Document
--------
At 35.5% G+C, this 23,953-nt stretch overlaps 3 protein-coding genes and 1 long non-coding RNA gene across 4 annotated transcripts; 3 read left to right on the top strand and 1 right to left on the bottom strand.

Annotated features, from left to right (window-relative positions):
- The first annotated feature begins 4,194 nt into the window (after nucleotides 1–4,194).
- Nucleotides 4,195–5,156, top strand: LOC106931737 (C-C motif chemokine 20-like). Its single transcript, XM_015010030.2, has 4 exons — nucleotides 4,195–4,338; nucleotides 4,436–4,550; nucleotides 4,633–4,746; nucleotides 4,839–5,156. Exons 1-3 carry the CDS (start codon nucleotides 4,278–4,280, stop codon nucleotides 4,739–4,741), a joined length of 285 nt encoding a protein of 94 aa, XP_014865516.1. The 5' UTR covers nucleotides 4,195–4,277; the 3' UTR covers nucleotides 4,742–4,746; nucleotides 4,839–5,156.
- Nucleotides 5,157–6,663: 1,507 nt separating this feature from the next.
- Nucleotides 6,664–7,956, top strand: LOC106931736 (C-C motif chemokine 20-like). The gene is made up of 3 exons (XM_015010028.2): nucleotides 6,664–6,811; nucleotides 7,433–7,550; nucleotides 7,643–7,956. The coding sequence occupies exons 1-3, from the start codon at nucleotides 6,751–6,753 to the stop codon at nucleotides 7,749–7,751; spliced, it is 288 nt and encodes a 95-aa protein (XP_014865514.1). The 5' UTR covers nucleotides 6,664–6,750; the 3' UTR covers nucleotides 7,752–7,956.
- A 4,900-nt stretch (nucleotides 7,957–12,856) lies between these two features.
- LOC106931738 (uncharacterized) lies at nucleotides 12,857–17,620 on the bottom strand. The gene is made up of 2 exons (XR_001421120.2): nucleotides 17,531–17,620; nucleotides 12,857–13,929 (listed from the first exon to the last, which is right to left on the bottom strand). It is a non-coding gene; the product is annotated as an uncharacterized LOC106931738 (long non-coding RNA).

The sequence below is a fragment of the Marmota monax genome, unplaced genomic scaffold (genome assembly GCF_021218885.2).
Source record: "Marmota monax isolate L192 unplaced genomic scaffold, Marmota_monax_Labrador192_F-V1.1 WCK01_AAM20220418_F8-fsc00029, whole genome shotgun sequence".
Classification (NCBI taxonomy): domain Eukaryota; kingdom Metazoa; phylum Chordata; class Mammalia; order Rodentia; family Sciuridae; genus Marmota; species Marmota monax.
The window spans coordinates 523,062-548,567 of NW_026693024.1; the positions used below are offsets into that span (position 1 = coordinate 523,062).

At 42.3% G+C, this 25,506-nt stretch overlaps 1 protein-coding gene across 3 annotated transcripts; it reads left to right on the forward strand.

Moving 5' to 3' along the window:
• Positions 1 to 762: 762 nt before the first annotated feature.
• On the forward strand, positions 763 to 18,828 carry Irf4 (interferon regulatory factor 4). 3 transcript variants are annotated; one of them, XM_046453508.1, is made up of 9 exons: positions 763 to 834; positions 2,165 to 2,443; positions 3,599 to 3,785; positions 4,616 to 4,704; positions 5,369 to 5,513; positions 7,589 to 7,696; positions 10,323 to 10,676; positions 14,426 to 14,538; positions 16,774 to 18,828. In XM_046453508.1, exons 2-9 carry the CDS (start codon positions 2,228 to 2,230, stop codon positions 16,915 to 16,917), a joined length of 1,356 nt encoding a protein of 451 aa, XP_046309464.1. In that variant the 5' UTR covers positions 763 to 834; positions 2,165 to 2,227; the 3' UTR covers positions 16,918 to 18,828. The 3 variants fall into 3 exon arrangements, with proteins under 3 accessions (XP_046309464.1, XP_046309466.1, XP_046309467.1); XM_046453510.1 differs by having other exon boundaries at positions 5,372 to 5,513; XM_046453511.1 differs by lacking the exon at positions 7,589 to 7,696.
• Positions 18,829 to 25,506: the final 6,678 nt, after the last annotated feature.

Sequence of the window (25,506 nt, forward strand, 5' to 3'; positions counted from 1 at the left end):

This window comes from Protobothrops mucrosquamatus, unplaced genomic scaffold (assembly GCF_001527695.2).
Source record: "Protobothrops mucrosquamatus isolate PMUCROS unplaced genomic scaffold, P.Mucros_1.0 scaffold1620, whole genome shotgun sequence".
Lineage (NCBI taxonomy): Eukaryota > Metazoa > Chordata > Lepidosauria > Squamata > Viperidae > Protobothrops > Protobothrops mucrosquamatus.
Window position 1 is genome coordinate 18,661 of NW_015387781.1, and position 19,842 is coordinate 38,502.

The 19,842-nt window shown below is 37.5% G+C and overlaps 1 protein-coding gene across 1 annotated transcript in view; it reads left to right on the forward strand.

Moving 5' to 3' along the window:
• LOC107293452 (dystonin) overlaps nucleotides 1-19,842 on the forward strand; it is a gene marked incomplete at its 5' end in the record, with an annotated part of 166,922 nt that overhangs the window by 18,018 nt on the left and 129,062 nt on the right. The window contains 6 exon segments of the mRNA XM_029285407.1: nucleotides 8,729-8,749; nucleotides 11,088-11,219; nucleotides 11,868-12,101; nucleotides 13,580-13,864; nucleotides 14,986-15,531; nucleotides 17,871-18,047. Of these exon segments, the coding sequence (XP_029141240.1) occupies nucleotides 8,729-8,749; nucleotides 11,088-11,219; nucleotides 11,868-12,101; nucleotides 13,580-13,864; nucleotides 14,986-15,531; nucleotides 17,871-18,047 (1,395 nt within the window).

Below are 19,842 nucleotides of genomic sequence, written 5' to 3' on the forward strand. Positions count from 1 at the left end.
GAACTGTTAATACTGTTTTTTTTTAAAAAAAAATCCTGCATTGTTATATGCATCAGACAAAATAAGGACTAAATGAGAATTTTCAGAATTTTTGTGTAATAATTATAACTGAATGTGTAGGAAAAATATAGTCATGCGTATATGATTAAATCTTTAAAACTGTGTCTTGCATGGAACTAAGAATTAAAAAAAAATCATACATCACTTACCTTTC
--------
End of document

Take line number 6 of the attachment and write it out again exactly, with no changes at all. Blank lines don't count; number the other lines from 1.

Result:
- Nucleotides 6,664–7,956, top strand: LOC106931736 (C-C motif chemokine 20-like). The gene is made up of 3 exons (XM_015010028.2): nucleotides 6,664–6,811; nucleotides 7,433–7,550; nucleotides 7,643–7,956. The coding sequence occupies exons 1-3, from the start codon at nucleotides 6,751–6,753 to the stop codon at nucleotides 7,749–7,751; spliced, it is 288 nt and encodes a 95-aa protein (XP_014865514.1). The 5' UTR covers nucleotides 6,664–6,750; the 3' UTR covers nucleotides 7,752–7,956.